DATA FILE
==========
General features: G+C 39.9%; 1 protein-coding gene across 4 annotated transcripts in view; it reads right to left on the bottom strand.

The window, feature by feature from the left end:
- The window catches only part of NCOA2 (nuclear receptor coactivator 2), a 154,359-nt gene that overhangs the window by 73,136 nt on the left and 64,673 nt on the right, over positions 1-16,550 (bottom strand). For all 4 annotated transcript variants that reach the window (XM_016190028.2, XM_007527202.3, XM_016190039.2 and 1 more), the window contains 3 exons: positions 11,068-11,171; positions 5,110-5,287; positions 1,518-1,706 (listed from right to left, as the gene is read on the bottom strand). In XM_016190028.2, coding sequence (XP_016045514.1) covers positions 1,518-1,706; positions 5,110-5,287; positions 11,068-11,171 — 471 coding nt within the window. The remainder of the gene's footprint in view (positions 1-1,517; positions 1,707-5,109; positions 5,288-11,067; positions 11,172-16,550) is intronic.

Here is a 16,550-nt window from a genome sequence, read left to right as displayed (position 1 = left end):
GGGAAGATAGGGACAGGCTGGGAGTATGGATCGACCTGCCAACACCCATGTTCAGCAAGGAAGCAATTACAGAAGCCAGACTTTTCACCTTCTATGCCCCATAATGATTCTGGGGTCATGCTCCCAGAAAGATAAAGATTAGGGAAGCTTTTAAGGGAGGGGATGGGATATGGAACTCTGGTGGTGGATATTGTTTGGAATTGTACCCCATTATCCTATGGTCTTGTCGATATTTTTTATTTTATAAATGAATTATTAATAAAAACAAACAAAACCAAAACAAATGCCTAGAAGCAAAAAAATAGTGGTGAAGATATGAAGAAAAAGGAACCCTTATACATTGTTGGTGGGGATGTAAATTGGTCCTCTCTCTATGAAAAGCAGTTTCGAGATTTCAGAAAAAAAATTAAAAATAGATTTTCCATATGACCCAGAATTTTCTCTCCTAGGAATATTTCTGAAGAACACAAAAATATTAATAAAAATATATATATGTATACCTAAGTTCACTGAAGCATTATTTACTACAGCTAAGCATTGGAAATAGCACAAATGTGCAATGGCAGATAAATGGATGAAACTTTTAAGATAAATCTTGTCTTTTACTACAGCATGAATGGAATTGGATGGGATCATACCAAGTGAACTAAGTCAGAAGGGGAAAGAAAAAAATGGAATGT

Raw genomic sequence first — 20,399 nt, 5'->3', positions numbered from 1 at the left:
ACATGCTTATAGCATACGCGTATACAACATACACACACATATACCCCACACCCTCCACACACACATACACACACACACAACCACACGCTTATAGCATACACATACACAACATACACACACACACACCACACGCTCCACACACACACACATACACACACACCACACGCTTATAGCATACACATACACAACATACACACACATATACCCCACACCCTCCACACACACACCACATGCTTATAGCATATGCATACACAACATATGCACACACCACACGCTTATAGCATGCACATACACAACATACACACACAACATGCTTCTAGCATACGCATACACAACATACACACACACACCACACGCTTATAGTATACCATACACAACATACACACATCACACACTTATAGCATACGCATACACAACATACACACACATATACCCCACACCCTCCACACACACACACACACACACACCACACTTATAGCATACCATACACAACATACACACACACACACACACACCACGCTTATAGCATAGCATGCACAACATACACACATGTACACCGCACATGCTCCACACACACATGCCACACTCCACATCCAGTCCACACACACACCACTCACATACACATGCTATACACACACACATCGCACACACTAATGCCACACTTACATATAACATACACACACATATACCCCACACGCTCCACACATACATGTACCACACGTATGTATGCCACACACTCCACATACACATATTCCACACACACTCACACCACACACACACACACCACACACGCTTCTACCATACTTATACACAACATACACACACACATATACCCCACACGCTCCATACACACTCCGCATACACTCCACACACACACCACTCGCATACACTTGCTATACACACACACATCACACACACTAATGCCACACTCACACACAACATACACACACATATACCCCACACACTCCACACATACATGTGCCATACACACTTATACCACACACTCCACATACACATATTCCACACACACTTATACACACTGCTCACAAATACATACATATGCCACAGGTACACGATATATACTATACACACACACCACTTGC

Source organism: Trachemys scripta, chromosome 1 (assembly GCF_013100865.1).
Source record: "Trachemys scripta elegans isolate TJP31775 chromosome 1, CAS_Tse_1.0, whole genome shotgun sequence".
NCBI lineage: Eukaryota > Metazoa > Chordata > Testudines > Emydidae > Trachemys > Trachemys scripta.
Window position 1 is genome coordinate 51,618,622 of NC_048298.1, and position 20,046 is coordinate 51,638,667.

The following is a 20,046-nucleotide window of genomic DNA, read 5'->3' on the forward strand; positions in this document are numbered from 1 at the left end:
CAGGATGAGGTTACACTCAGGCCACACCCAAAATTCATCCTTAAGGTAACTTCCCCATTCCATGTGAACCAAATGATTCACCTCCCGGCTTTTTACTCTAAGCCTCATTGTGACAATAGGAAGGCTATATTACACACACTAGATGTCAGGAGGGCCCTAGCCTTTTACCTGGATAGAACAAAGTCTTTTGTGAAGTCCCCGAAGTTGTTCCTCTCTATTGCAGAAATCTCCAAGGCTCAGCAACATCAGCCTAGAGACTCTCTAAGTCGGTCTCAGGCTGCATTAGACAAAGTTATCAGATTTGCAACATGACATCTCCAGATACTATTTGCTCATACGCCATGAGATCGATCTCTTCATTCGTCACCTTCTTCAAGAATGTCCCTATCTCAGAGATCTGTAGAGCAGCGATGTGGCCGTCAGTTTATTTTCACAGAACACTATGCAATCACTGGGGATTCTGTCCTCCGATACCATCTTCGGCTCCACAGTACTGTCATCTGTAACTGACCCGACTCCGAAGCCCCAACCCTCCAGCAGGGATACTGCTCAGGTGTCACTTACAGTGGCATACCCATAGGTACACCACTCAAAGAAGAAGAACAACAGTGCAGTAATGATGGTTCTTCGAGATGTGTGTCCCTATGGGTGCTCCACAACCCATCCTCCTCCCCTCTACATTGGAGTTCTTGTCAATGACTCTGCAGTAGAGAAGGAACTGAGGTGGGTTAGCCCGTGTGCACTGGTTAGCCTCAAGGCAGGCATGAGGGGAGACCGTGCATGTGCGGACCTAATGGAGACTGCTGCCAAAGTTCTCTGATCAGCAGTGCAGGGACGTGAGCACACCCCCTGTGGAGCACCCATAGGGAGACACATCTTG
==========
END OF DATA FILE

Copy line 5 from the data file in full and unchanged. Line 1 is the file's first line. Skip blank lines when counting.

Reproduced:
GGGAAGATAGGGACAGGCTGGGAGTATGGATCGACCTGCCAACACCCATGTTCAGCAAGGAAGCAATTACAGAAGCCAGACTTTTCACCTTCTATGCCCCATAATGATTCTGGGGTCATGCTCCCAGAAAGATAAAGATTAGGGAAGCTTTTAAGGGAGGGGATGGGATATGGAACTCTGGTGGTGGATATTGTTTGGAATTGTACCCCATTATCCTATGGTCTTGTCGATATTTTTTATTTTATAAATGAATTATTAATAAAAACAAACAAAACCAAAACAAATGCCTAGAAGCAAAAAAATAGTGGTGAAGATATGAAGAAAAAGGAACCCTTATACATTGTTGGTGGGGATGTAAATTGGTCCTCTCTCTATGAAAAGCAGTTTCGAGATTTCAGAAAAAAAATTAAAAATAGATTTTCCATATGACCCAGAATTTTCTCTCCTAGGAATATTTCTGAAGAACACAAAAATATTAATAAAAATATATATATGTATACCTAAGTTCACTGAAGCATTATTTACTACAGCTAAGCATTGGAAATAGCACAAATGTGCAATGGCAGATAAATGGATGAAACTTTTAAGATAAATCTTGTCTTTTACTACAGCATGAATGGAATTGGATGGGATCATACCAAGTGAACTAAGTCAGAAGGGGAAAGAAAAAAATGGAATGT